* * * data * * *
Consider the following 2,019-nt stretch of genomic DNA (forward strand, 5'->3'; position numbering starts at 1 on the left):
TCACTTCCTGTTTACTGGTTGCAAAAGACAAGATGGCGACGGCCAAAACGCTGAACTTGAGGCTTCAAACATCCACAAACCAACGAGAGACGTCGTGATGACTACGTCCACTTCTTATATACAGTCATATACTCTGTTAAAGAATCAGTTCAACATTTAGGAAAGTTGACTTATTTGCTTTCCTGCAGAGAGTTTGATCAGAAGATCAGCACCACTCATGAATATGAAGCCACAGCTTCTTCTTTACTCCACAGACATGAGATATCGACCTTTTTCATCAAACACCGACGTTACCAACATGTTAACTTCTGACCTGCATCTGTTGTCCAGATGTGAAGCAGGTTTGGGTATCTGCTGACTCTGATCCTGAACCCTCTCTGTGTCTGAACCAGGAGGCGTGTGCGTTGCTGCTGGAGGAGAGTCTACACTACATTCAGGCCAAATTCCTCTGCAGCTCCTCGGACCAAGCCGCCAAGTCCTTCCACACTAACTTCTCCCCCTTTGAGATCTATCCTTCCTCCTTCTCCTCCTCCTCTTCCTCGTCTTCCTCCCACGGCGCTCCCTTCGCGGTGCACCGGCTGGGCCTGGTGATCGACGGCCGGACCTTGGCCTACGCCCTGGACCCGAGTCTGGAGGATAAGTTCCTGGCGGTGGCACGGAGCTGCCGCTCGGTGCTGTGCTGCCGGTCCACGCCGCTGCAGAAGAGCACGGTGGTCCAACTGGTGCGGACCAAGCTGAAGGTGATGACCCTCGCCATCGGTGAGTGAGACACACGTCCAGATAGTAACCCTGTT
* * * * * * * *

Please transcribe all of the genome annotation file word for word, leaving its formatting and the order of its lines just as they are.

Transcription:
Consider the following 2,019-nt stretch of genomic DNA (forward strand, 5'->3'; position numbering starts at 1 on the left):
TCACTTCCTGTTTACTGGTTGCAAAAGACAAGATGGCGACGGCCAAAACGCTGAACTTGAGGCTTCAAACATCCACAAACCAACGAGAGACGTCGTGATGACTACGTCCACTTCTTATATACAGTCATATACTCTGTTAAAGAATCAGTTCAACATTTAGGAAAGTTGACTTATTTGCTTTCCTGCAGAGAGTTTGATCAGAAGATCAGCACCACTCATGAATATGAAGCCACAGCTTCTTCTTTACTCCACAGACATGAGATATCGACCTTTTTCATCAAACACCGACGTTACCAACATGTTAACTTCTGACCTGCATCTGTTGTCCAGATGTGAAGCAGGTTTGGGTATCTGCTGACTCTGATCCTGAACCCTCTCTGTGTCTGAACCAGGAGGCGTGTGCGTTGCTGCTGGAGGAGAGTCTACACTACATTCAGGCCAAATTCCTCTGCAGCTCCTCGGACCAAGCCGCCAAGTCCTTCCACACTAACTTCTCCCCCTTTGAGATCTATCCTTCCTCCTTCTCCTCCTCCTCTTCCTCGTCTTCCTCCCACGGCGCTCCCTTCGCGGTGCACCGGCTGGGCCTGGTGATCGACGGCCGGACCTTGGCCTACGCCCTGGACCCGAGTCTGGAGGATAAGTTCCTGGCGGTGGCACGGAGCTGCCGCTCGGTGCTGTGCTGCCGGTCCACGCCGCTGCAGAAGAGCACGGTGGTCCAACTGGTGCGGACCAAGCTGAAGGTGATGACCCTCGCCATCGGTGAGTGAGACACACGTCCAGATAGTAACCCTGTT